The Dangleway opens at 7am and is closed by 9pm in winter.  At my last job (in Woolwich), I had to be at work by 7.25, so getting their with my bike via the Dangleway would have been impossible.  Sometimes I have to work late; sometimes I like to join colleagues for a drink after work: a convenient crossing would cater for such circumstnaces by being open 24 hours a day.

A convenient transport link still works when it’s windy, too.

Quick(er)

The average Dangleway crossing takes seven, eight or perhaps even ten minutes.  A quick crossing would not have an alternative mode of transport offering a far swifter route next door (the tube).

Indeed there are few journeys in central London which are 2 1/2 times faster by car than by bike.  Yet TfL’s priority is to make it easier to drive across the river here, not to cycle or walk.

Cycling

Driving

Dangleway success?

If TfL intended to create an attractive, convenient and quick crossing for people on bikes and on foot, they failed: the Dangleway had four regular commuters in 2013 and none in 2014.  An attractive, convenient and quick link for pedestrians and cyclists would be free, open 24 hours a day, and no slower than its neighbouring tube journeys.

What TfL have created in the Dangleway is a tourist attraction, and one that doesn’t even break even.  I don’t mind (although I struggle to see how this fulfils TfL’s mandate); I do object to TfL doing nothing to improve crossings for people on foot and cycling, proposing to spend £750 million on an additional link for drivers and then using this joke of a crossing to pretend that they have done anything for sustainable travel.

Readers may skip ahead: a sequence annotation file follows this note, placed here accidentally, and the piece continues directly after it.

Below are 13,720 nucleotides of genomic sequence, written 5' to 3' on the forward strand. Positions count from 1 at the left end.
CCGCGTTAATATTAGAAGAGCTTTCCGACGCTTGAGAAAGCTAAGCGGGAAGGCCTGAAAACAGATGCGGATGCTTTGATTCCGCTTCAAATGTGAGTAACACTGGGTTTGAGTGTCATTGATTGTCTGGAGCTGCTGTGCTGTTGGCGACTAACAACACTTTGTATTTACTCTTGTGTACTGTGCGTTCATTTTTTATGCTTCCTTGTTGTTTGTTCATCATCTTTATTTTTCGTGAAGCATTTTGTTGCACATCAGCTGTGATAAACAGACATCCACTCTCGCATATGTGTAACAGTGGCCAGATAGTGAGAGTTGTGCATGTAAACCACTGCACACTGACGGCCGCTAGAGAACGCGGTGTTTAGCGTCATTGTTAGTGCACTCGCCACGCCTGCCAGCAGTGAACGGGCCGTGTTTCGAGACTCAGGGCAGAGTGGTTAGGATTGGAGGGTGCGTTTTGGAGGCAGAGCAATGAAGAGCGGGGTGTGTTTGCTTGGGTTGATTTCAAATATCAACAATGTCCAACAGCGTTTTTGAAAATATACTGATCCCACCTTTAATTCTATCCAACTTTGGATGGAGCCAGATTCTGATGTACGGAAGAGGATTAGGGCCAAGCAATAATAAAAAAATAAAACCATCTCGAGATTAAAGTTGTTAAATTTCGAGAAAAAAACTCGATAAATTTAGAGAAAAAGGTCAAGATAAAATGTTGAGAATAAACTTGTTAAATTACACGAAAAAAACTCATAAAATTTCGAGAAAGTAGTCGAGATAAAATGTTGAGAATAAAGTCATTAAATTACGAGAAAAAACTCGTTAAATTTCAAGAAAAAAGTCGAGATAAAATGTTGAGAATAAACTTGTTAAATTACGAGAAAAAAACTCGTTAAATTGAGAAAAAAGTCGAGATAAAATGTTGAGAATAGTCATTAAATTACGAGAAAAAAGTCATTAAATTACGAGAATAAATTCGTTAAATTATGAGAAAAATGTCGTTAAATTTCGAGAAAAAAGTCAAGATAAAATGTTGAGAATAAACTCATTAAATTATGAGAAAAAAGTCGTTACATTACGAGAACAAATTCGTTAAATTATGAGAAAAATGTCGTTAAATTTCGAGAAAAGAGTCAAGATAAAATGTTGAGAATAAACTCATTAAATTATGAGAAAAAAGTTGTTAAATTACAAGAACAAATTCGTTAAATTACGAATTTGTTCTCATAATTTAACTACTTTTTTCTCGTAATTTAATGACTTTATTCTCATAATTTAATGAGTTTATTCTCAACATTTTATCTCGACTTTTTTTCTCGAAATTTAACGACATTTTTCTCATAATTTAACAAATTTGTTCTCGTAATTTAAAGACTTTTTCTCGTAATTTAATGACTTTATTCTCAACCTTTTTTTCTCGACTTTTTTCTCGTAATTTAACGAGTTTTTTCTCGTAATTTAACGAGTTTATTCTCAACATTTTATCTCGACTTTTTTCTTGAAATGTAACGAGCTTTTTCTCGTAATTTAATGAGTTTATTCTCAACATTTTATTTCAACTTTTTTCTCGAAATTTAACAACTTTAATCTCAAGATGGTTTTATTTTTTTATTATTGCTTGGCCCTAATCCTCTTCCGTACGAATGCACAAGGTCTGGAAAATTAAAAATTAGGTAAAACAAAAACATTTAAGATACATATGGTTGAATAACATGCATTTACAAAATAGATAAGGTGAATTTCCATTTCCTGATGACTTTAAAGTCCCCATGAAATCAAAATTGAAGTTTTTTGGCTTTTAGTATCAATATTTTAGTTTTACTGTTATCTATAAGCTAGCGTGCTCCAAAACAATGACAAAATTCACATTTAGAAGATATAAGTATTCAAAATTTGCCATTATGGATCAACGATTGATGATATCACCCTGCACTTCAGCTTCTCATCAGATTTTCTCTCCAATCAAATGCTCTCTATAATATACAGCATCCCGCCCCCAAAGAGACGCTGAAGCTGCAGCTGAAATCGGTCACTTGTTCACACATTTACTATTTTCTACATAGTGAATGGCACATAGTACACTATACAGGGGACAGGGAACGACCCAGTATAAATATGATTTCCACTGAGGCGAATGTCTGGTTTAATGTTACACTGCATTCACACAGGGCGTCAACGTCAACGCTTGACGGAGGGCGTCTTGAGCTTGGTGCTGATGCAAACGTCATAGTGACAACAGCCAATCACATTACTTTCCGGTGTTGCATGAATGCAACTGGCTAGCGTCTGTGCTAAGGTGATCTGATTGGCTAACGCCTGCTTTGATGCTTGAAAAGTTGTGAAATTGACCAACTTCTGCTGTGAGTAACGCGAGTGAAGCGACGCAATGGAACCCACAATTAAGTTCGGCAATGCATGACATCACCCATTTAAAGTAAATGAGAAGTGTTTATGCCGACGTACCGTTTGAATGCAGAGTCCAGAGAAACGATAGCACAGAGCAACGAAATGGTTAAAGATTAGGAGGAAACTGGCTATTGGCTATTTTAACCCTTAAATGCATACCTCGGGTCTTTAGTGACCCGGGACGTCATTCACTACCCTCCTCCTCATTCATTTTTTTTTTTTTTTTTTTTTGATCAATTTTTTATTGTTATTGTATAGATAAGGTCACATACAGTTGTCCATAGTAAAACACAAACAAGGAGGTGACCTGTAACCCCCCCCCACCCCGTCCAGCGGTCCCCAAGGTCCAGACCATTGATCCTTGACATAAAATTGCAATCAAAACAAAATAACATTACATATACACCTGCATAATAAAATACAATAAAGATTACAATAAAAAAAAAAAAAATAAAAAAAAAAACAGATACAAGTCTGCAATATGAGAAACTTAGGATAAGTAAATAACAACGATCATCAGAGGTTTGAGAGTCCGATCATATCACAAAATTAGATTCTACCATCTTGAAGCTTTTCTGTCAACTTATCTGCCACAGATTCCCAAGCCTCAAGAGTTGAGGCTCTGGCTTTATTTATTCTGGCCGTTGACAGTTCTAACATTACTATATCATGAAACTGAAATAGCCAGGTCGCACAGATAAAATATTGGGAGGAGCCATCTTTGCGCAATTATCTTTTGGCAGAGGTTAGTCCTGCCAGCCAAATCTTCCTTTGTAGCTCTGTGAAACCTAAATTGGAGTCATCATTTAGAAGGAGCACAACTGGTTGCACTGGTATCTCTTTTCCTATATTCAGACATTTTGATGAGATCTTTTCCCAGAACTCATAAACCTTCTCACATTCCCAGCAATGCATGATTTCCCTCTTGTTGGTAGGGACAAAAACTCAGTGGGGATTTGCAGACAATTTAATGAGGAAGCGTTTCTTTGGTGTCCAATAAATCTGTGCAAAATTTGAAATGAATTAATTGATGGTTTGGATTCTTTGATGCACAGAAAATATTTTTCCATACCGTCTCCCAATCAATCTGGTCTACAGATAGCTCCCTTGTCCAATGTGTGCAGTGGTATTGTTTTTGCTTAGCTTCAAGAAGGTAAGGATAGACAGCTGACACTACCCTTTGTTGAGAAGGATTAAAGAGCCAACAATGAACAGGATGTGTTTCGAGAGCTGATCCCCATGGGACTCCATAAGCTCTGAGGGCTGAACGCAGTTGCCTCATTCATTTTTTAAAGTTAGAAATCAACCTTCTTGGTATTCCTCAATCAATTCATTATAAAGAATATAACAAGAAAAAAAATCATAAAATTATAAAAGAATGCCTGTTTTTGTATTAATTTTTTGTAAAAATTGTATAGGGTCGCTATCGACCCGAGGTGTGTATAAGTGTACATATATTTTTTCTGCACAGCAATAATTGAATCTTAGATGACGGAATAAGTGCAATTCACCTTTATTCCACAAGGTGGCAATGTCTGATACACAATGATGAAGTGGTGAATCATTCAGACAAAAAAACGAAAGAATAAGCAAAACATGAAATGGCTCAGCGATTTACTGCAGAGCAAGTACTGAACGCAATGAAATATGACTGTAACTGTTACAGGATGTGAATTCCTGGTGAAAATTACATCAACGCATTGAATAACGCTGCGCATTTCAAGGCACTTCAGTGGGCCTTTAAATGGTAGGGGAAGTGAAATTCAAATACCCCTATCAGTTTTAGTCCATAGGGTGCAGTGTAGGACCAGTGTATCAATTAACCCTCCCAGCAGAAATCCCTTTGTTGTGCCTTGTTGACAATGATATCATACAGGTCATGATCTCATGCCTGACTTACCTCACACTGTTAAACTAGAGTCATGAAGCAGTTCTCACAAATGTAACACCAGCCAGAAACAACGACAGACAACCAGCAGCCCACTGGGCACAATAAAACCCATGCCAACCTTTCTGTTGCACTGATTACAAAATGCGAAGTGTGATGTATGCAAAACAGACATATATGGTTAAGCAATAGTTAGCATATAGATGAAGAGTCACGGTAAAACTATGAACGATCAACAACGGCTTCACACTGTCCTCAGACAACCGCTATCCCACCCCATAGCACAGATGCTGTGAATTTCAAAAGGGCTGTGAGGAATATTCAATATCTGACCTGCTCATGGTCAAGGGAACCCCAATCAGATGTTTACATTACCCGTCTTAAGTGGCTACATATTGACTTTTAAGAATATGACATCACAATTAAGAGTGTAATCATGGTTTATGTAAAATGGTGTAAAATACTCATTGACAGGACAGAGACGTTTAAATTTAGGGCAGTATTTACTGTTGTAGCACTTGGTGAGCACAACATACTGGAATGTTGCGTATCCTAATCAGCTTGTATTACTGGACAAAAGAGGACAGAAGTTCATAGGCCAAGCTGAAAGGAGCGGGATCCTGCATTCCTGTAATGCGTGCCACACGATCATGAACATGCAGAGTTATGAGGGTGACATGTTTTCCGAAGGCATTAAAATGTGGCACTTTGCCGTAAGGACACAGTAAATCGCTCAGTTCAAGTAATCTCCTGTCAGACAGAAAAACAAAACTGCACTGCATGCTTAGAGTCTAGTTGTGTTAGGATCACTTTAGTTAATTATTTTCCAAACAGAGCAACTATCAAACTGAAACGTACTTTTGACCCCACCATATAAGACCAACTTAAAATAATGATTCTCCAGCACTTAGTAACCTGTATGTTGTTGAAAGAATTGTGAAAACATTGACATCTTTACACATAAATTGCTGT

In Central London, TfL are finally building for the future, with the East-West and North-South Cycle Superhighways making it possible for ordinary people to consider cycling to work and play and a sensible reallocation of road space towards healthy and sustainable forms of transport a reality.  Meanwhile in East London, they are planning for the past, for a world in which everyone drives, and every driver’s desire to go wherever they like quickly must be accommodated, while cyclists and pedestrians can be fobbed off with a crossing which is inconvenient, unattractive and expensive.

Two factors in mitigation

  1. TfL have given Sustrans £200,000 to sketch out plans for a new walking and cycling link from Rotherhithe to Canary Wharf: something far cheaper, and far more sustainable.  It won’t get me to work, but it looks like they are finally considering sustainable transport links.